Wednesday March 29th 2006 will be a very special day in Turkey. Shortly before two o'clock in the afternoon local time an eerie darkness will descend across the land. Birds will begin to roost and streetlights will flicker on as the sun slips behind the moon in the first European total solar eclipse this millennium.
Standing in the path of a total solar eclipse is a dramatic and awe-inspiring experience. To watch the light fade from the sky and to see the last fiery wisps of the sun's disk be engulfed by the black moon is a stunning spectacle that stays with you forever. Adding to the thrill is the fact that the path of a total solar eclipse beats a track through Europe very rarely. The last was in 1999 when the path of totality passed through Cornwall (SW England); the next will be in 2026 when totality touches Northern Spain.
The eclipse begins across Turkey at around 12:45 in the afternoon, more than an hour before totality is reached. These early stages of the eclipse will go largely unnoticed. It is not until some 25 minutes before totality, when the sun's disk is more than half-covered, that it becomes noticeable that the light is fading. The ensuing half an hour is then nothing short of magical.
At t-minus 20 minutes the air is filled with the sounds of birds settling down for the night. A chill starts to circulate in the air and although the sun shines high in the sky, an eerie gloom reminiscent of a dull winter's afternoon establishes itself. The light only fades slowly at first, but with 5 minutes to go the onset of darkness becomes ever more apparent. By this time the birds have gone quiet and little in the way of daytime wildlife stirs. In the last minute the light falls more rapidly as if it were late twilight, and with only seconds to go a huge dark shadow sweeps in at speed engulfing you in almost complete darkness, although the horizon all around you appears lighter. Looking at the sun, wisps of fire can be seen around the dark disk; close-by stars shine out from an ink-black background. Then, all too soon, the sun reappears in a dazzling display and totality is over.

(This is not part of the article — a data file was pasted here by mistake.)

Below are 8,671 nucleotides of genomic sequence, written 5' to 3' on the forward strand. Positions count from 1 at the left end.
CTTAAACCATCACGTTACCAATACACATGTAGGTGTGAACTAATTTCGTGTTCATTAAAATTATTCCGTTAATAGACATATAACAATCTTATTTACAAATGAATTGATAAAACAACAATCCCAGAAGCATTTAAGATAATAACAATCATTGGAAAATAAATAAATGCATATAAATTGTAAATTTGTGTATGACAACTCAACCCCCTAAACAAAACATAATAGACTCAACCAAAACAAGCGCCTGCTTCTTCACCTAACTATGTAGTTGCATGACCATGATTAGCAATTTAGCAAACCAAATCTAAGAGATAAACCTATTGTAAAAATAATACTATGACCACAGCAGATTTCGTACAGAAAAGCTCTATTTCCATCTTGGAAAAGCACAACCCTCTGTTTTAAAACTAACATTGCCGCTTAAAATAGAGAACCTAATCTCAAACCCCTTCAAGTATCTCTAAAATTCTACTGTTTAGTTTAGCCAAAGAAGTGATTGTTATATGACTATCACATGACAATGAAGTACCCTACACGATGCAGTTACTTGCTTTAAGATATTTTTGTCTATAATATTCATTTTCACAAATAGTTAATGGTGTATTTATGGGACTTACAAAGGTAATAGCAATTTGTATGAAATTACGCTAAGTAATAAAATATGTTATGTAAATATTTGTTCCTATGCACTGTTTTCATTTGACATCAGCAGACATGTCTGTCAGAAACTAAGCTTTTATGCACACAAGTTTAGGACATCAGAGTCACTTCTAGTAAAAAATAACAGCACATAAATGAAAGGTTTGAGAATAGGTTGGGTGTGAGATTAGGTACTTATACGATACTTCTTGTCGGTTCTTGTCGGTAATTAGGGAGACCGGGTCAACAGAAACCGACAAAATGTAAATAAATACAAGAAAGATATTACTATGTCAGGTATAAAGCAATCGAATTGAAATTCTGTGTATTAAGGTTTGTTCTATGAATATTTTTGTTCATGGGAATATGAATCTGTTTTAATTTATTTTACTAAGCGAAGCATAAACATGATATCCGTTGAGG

For the best views of the total solar eclipse in Turkey, you'll need to locate yourself in the path of totality - a 100-mile wide swathe of darkness that runs northeastwards from Antalya on the Mediterranean coast to Samsun on the Black Sea. Outside this zone the eclipse will still be visible, but it will never reach totality.
International travelers should arrange their flights into Istanbul from where internal flights to Ankara and Antalya can be caught. The path of totality crosses the land to the south of Ankara and can be reached in less than an hour by hire care from the airport. Car rental can be booked in advance for pick-up at Antalya, Ankara or Istanbul airport through http://www.your-carhire.com